Striking Chicago teachers have the right to go to work and get paid
Teachers in Chicago Public Schools who are not union members cannot be punished for going to work during a union strike.
The Chicago Teachers Union has now been on strike for 10 days – leaving 25,000 teachers without a paycheck.
However, teachers in Chicago Public Schools who are struggling to make ends meet do have another option: They have the right to opt out of the union and go to work without facing union fines or punishment.
Those teachers who return to work can immediately resume collecting pay.
Below are some answers to questions teachers might have, as well as other information about their options:
Q: What happens if I am not a member of the union?
A: Nonmembers do not pay any fees to the union. But you are still guaranteed the benefits provided in the collective bargaining agreement.
That’s because decades ago, Illinois’ government union leaders lobbied for the exclusive right to represent all public employees – both members and nonmembers. And that means you retain all benefits provided in your collective bargaining agreement, regardless of membership status.
Examples may include the following:
- Salary and raises
- Health insurance
- Pension benefits
- Vacation days and holidays
- Overtime pay
- Leaves of absence (including sick leave)
On the other hand, nonmembers are not entitled to perks guaranteed to members through the union’s internal rules or membership agreement. Examples may include:
- Voting rights (on ratification of contracts, strike authorizations, etc.)
- Holding union office or representing the union as a delegate to a convention
- Utilizing union-negotiated discounts (for things such as additional life insurance, health clubs, tickets to events, etc.)
- Maintaining any liability insurance the union provides, as opposed to insurance provided by the government employer
- Receiving newsletters or other union publications
- Attending special union events (such as meetings, picnics, Christmas parties, etc.)
Q: What about liability insurance and job protection?
A: Alternative associations – such as the Association of American Educators – offer protection coverage, often at a fraction of the cost of union membership.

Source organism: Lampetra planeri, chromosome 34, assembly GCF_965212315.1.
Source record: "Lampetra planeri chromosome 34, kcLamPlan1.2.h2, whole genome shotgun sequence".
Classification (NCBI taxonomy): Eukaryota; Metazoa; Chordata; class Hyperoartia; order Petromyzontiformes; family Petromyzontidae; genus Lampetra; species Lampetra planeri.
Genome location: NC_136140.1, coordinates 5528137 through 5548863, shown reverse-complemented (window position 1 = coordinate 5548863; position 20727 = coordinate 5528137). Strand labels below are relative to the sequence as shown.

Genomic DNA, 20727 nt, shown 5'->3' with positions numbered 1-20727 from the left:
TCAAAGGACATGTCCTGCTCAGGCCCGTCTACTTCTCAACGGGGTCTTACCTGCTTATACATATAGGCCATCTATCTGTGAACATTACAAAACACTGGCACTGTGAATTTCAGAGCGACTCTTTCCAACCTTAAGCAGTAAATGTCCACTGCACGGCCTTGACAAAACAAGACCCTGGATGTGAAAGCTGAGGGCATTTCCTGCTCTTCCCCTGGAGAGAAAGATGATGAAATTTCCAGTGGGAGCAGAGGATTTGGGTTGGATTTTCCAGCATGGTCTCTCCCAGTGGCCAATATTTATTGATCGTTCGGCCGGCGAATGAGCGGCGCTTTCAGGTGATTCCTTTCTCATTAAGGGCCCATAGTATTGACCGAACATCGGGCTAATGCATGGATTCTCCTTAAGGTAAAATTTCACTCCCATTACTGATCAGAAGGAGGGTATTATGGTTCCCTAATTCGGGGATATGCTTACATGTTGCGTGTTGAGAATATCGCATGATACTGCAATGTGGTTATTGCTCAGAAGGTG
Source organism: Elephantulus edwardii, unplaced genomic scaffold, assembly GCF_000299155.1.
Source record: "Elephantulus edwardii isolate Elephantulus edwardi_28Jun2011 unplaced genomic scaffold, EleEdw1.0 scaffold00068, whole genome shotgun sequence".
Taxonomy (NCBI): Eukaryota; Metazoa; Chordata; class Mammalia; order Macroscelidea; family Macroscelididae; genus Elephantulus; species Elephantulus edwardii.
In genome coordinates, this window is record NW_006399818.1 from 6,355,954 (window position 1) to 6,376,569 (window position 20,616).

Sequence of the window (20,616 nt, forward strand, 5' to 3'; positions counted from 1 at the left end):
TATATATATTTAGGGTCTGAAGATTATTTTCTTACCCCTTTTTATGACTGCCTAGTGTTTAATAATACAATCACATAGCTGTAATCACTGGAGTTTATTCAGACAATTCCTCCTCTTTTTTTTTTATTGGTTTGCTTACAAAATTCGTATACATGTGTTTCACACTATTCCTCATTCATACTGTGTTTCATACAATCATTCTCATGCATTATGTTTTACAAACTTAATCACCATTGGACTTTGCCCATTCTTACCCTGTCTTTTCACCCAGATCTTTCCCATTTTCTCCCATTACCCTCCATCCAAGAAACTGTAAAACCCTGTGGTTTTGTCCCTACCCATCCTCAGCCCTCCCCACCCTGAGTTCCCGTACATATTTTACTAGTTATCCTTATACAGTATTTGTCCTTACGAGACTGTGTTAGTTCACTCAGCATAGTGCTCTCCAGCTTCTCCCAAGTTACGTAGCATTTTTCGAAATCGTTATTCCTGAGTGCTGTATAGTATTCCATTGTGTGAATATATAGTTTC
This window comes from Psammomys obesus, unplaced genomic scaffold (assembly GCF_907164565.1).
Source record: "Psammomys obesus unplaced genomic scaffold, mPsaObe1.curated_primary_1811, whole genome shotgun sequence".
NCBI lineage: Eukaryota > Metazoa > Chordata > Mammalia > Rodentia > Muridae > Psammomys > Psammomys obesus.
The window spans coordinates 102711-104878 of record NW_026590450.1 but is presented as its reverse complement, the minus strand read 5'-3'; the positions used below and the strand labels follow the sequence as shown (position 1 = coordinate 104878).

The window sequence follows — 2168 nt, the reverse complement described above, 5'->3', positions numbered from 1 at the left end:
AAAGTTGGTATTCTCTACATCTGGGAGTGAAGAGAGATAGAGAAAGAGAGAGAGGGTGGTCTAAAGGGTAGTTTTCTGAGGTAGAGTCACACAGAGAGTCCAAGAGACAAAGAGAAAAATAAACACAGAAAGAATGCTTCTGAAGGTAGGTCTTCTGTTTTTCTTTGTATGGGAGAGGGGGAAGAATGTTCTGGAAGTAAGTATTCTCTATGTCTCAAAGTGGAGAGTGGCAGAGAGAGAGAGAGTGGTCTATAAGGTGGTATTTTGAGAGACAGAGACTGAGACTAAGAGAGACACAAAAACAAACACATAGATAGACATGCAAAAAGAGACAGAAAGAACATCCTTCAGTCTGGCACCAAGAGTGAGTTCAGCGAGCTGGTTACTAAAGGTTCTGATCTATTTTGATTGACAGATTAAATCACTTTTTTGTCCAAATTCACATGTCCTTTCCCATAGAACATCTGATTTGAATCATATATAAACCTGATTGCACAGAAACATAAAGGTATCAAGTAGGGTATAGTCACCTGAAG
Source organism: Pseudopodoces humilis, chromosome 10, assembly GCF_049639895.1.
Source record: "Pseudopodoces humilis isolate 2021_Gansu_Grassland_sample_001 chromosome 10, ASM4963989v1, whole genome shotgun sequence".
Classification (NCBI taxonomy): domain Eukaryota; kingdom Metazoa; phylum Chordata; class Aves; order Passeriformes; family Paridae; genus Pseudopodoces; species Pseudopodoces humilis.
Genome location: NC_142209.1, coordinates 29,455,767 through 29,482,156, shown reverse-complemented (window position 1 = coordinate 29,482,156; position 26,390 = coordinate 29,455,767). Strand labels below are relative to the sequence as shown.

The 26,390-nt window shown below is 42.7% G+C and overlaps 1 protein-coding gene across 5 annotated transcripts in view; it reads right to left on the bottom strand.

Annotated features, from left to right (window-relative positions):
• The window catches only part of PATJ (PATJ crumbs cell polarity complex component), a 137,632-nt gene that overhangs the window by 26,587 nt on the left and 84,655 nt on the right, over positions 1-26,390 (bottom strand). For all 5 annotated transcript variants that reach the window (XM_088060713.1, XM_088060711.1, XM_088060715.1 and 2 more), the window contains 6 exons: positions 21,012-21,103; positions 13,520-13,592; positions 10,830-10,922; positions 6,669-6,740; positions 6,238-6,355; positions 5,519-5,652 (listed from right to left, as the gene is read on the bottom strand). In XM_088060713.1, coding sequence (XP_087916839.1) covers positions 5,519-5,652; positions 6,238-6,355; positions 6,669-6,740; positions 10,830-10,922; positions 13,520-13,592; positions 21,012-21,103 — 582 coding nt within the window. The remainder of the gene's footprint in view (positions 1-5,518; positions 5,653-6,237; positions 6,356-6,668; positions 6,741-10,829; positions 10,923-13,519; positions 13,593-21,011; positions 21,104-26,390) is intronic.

Q: What happens if I cross the picket line as a nonmember?
A: Nonmembers have more freedom than union members in choosing to go to work during a strike. The union has no disciplinary authority over nonmembers, so it cannot penalize them for working during a strike.
Q: What happens if I cross the picket line as a union member?
A: The union can penalize members who do not honor the strike through fines or other penalties.
Q: What happens if I go on strike as a nonmember?
A: Nonmembers who go on strike will be subject to the same potential repercussions as members who strike.
Not only are striking workers not paid during a strike, but under Illinois law, a government employer can replace striking workers. Depending on the type of strike, employees might not immediately be reinstated to their old jobs when the strike ends.
Q: How do I opt out of the union?
A: Fill out the form on leavectu.com. Letters will be sent to CTU and CPS on your behalf, telling them you are resigning union membership and demanding that union dues stop coming out of your paycheck.
Q: What if CPS or CTU doesn’t honor my request to opt out of the union?
A: You can opt out of union membership at any time and protect yourself against union punishment – such as fines – should you choose to cross a picket line.
But some employers, influenced by union misinformation, are not immediately stopping dues deductions after employees opt out of union membership. And some unions – including CTU – are refusing to stop deducting dues unless requests are submitted within a specific time window dictated by internal union rules. For CTU, that window is Aug. 1 to Aug. 31.
We believe it is unconstitutional for employers and unions to continue deducting dues from nonmembers’ paychecks. If you encounter any barriers in your effort to stop dues from being deducted from your paycheck or have any other questions regarding opting out of union membership, you can contact us at firstname.lastname@example.org.